Senator says Conservatives’ bail reform bill will work against Indigenous women

Independent Sen. Kim Pate, a long-time advocate for Indigenous women locked away in Canada’s prisons, says a proposed Conservative law on how to reform the bail system in Canada will disproportionately affect Indigenous women.

“We know that when they’re trying to escape violence if they actually do it without grabbing something to help protect themselves, they’re more likely to end up dead quite frankly than they are to get away,” Pate said on the latest edition of Nation to Nation.

“And so, it means that a woman in that situation might automatically be denied bail, which seems like the absolute opposite of what we would like to see happen.”

Pate is talking about Bill C-313, which was tabled in the House of Commons by Conservative MP Franck Caputo, which targets stricter bail reform.

Talk of reform comes after Randall McKenzie is charged with the murder of an OPP Const. Greg Pierzchala. McKenzie was on bail at the time.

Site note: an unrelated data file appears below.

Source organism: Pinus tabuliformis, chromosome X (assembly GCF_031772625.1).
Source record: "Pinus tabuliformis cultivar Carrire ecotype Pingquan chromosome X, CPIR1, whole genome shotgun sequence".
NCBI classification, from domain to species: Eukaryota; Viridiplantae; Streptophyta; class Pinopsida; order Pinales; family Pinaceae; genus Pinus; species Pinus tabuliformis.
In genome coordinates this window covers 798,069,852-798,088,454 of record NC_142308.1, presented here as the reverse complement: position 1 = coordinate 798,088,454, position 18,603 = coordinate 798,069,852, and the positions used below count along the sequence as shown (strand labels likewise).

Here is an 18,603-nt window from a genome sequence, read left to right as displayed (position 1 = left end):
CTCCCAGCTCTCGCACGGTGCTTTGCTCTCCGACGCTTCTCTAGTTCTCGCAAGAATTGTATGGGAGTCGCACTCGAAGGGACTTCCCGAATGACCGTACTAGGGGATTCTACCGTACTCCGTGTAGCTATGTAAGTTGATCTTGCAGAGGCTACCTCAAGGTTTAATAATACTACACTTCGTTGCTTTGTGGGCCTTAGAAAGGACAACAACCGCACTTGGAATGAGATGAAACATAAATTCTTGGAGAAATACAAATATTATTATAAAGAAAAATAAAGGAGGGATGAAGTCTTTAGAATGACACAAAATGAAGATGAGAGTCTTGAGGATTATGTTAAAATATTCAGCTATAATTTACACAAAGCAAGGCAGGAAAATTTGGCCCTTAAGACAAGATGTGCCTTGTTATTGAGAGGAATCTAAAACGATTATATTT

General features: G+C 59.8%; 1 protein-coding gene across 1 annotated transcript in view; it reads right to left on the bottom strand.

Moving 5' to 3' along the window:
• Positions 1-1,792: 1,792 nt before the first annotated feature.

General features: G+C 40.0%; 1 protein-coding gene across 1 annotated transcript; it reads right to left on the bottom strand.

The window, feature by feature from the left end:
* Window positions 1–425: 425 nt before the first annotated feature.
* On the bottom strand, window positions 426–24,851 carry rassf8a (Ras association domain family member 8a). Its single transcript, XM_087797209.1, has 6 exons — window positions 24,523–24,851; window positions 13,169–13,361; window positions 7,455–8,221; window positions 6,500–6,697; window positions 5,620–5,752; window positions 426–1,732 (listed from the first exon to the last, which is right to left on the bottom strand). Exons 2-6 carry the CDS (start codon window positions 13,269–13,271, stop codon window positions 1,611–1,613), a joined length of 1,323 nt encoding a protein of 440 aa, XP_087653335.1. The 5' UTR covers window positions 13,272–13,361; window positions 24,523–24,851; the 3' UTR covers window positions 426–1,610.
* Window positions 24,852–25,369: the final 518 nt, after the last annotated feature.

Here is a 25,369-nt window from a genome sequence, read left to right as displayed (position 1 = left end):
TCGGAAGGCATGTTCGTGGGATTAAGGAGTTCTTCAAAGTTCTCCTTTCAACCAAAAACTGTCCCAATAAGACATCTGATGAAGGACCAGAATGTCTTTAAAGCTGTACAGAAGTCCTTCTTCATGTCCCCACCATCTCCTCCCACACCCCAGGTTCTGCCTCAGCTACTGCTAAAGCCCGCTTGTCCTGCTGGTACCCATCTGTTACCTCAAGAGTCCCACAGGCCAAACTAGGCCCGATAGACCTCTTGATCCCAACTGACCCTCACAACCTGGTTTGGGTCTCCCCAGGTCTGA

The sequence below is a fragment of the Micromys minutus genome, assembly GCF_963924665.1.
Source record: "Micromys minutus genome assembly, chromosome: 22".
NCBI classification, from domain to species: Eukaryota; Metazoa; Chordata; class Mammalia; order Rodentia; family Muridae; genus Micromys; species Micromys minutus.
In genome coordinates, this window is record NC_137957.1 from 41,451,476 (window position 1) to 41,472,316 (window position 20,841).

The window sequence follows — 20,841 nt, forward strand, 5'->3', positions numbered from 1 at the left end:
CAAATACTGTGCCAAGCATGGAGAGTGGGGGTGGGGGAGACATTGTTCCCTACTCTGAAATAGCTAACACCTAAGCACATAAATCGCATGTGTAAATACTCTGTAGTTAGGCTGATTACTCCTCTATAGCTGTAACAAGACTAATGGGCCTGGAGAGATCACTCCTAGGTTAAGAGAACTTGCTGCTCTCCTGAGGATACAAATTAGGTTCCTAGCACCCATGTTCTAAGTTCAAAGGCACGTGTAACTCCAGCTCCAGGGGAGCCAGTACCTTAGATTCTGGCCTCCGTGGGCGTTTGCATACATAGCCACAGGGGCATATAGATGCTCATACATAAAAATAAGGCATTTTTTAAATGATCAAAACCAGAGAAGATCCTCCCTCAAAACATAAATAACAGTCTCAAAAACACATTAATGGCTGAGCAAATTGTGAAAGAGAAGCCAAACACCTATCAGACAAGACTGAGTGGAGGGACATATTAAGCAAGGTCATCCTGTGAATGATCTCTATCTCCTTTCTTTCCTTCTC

But Pate is the driving force in pushing for the elimination of mandatory minimum sentences and automatic pardons.

Her proposed Bill S-212 is currently going through the Senate.  Its aim is to address systemic racism, inequality and the inaccessibility of the criminal record system.

Indigenous education

Indigenous Education is the focus of another study – this time at the Standing Committee on Indigenous and Northern Affairs.

Its first two witnesses this week were Natan Obed, president of the Inuit Tapiriit Kanatami and Cassidy Caron, president of the Metis National Council. They provided their views of what the situation looks like in their communities.

Caron told Nation to Nation that basic data for Métis students across the country is not available.

“Even simple desegregated data about how many Métis students are within each school, right now it’s based on self-identification, we know that self-identification of metis students is a challenge,” she said.

“One is that no self-identification can be done just by checking a box, we don’t know for sure if that’s a verifiably, registered Métis citizen recognized by our government.

“As well, we might be missing some of the students because parents or students may not want to self-identify their students or children within those classrooms because of stigmatization.”

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